Fast food, some breakfast cereals, and baked goods are typically high in refined grains, added sugar, and preservatives, associated with occasional joint discomfort. These foods are often chosen for convenience, but long-term consumption can work against your healthy weight goals and may lead to occasional stiff and sore joints. 

What to try instead: To maintain a healthy weight and reduce consumption of processed foods, prep and plan to cook your meals at home with wholesome grains, lean meats, and fruits and vegetables with every meal. For alternative snacks, try nuts and seeds with healthy monounsaturated and polyunsaturated fats.

Nuts and dry fruits in wooden bowl

5. Nightshade Vegetables

The nightshade family includes potatoes, tomatoes, peppers, and eggplants. While these vegetables are full of valuable nutrients, some may be linked to unnecessary immune system responses, which can cause joint discomfort in some people. Because these vegetables are a nutritious and worthy addition to your diet and not everyone has the same responses after consumption, test them first, using the elimination method

What to try instead: Should you find that any of the nightshade vegetables are associated with joint discomfort, eliminate them from your diet and replace them with other vegetables containing similar nutrients.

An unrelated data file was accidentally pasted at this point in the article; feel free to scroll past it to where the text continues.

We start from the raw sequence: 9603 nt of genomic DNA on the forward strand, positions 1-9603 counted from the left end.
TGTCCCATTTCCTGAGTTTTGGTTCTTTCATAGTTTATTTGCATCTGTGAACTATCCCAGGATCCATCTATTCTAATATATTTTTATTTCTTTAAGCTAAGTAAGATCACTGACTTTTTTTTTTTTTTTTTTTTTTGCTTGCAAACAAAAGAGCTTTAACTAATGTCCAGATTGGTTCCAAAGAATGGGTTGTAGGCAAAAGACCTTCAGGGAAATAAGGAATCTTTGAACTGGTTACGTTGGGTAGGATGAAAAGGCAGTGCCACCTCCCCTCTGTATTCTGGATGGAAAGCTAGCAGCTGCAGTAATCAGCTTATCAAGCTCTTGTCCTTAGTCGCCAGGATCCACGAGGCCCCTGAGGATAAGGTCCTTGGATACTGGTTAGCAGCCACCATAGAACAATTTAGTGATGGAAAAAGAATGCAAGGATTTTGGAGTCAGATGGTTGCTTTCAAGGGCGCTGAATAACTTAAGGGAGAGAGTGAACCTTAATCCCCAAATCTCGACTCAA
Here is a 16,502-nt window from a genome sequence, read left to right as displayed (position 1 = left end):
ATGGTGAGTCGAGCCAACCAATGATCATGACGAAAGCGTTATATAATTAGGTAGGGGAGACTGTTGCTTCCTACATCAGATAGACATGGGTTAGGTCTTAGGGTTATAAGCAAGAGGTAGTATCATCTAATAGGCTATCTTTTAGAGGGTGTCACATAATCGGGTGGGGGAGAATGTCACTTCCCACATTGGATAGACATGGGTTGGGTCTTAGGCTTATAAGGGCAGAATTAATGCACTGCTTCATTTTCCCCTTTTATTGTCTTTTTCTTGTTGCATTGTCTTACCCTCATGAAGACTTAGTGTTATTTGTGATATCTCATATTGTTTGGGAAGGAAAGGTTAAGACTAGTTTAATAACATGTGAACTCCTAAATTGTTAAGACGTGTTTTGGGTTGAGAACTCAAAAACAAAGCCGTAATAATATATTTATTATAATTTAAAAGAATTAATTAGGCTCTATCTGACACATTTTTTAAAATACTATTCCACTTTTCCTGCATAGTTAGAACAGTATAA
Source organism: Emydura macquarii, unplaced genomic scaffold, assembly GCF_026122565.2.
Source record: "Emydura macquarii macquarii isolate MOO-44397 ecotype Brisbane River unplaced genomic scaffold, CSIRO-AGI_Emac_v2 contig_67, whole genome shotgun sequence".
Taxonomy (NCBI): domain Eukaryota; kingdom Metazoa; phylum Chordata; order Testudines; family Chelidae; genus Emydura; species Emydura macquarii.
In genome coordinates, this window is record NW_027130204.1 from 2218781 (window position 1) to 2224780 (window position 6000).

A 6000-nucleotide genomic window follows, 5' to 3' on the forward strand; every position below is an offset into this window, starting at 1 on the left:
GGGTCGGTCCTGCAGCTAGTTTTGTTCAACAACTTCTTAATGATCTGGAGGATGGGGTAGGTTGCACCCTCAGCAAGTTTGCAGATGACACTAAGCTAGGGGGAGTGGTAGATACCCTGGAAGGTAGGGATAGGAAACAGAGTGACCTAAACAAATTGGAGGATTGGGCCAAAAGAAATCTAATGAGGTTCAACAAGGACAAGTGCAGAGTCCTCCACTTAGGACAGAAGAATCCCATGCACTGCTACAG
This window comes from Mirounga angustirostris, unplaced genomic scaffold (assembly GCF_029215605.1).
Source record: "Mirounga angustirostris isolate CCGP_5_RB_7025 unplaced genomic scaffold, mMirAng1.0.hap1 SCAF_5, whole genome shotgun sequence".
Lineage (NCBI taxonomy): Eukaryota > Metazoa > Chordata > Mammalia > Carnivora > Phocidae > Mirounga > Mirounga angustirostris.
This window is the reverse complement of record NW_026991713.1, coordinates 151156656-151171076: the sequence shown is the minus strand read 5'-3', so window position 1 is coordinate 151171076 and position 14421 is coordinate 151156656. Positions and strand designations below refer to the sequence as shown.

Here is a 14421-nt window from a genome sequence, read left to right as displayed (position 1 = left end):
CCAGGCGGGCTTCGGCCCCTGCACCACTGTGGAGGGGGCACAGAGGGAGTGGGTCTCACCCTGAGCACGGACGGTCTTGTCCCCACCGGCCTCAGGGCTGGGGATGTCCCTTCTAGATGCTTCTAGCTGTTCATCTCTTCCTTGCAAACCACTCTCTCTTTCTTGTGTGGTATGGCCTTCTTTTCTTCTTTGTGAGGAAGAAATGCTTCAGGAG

Something Extra to Support Your Joints

Whether you are a long-time athlete or just advancing in age, joint discomfort and various forms of everyday wear can impede your daily health goals and activities. A healthful diet is one way to provide the essential nutrients your body needs to maintain joint health. In addition to this, you can promote mobility and flexibility with the comprehensive joint support of supplements like MoveMD®.

MoveMD®

This doctor-formulated, proprietary formula provides comprehensive support for joint health. Clinically-studied ingredients, ApresFlex®, Boswellia serrata, and Zanthin® Natural Astaxanthin, are fast-acting and help reduce unnecessary oxidative stress and common joint discomfort. Several types of potent natural collagen are added to support connective tissue health, while hyaluronic acid maintains healthy joint synovial fluid viscosity for healthy flexibility and mobility. 

1MD Nutrition's MoveMD bottle in a lab setting

Final Thoughts

Everyday wear on your joints naturally occurs with age, and this may lead to common joint discomfort. It is important to support joint flexibility, mobility, and range of motion to maintain quality of life. Don’t let everyday joint aches slow you down. A balanced diet that limits these top foods, combined with regular exercise and the fast-acting joint support of MoveMD® will help you hit the ground running every day.

Dr. Adam Kreitenberg

Dr. Adam Kreitenberg is dual board-certified in both rheumatology and internal medicine. He completed his internal medicine internship, residency, and rheumatology fellowship at the University of Southern California and Los Angeles County Medical Center.